The NSLP is the largest of the Child Nutrition Programs, and before the COVID-19 pandemic in 2019, provided on average 29.6 million children in public and private nonprofit schools with free or low-cost lunches daily throughout the school year. Approximately half of students who participate in the NSLP also participate in the SBP, which provides free or low-costs breakfasts (14.8 million children in 2019). As a result of the pandemic and the rapid shift to remote learning for school-aged children during March 2020, income eligible school-aged students nationwide lost access to school meals traditionally served through the NSLP and SBP.
      • Lane H.G.
      • Turner L.
      • Dunn C.G.
      • Hager E.R.
      • Fleischhacker S.
      Leveraging implementation science in the public health response to COVID-19: child food insecurity and federal Nutrition Assistance Programs.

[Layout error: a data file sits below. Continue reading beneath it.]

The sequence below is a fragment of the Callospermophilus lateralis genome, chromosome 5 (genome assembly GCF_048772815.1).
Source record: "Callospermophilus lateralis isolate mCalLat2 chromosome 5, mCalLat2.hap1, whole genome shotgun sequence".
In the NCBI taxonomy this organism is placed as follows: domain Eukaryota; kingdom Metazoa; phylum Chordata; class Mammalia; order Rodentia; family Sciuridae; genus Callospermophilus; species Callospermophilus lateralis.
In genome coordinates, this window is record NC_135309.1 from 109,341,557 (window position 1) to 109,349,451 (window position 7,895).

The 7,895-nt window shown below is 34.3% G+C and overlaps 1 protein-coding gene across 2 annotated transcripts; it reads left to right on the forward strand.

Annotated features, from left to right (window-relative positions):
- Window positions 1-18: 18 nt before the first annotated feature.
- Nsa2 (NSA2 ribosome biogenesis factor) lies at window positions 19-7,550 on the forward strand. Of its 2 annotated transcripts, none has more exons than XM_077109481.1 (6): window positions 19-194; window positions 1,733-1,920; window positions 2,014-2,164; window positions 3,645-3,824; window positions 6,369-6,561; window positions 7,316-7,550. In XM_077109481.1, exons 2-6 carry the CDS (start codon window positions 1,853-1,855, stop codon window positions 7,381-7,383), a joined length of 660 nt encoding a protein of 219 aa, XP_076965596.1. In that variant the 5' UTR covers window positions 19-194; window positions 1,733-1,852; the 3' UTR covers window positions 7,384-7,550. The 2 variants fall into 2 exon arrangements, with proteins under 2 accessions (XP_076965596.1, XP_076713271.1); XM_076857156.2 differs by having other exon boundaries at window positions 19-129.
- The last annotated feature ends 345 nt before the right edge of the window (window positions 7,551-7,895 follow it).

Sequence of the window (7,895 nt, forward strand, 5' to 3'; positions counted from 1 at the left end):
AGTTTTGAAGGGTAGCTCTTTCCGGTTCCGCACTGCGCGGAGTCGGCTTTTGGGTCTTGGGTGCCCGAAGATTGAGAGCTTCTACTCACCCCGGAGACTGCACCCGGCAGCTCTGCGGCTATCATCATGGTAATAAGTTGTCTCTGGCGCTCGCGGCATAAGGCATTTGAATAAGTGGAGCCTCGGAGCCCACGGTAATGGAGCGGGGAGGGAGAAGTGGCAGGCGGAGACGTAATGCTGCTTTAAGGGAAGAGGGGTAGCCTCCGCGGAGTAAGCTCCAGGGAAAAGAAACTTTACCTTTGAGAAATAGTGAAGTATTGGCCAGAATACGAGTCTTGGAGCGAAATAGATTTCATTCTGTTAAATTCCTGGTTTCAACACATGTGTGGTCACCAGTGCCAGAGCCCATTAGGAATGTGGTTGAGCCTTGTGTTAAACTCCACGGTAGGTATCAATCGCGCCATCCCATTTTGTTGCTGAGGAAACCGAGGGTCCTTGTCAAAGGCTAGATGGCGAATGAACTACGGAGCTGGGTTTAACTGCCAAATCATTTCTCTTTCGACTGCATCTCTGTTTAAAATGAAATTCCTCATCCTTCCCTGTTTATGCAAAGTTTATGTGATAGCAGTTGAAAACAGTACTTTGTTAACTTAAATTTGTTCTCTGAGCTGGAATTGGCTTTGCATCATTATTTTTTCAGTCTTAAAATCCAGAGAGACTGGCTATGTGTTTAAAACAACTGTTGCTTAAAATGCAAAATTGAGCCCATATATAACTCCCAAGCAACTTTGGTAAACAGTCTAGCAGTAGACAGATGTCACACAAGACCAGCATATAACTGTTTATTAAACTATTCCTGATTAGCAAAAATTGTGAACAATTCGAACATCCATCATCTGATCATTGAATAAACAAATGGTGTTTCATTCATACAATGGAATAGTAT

,
      • Soldavini J.
      • Franckle R.
      • Dunn C.
      • Turner L.
      • Fleischhacker S.
      Strengthening the impact of USDA’s Child Nutrition Summer Feeding Programs during and after the COVID-19 pandemic. Healthy Eating Research.
      When school mealservice resumed remotely for students using various methods, on average 22.6 million children received school lunch and 12.5 million children received school breakfasts, a decrease of approximately 7 million lunches and 2.4 million breakfasts daily compared with the year prior.
      • Lane H.G.
      • Turner L.
      • Dunn C.G.
      • Hager E.R.
      • Fleischhacker S.
      Leveraging implementation science in the public health response to COVID-19: child food insecurity and federal Nutrition Assistance Programs.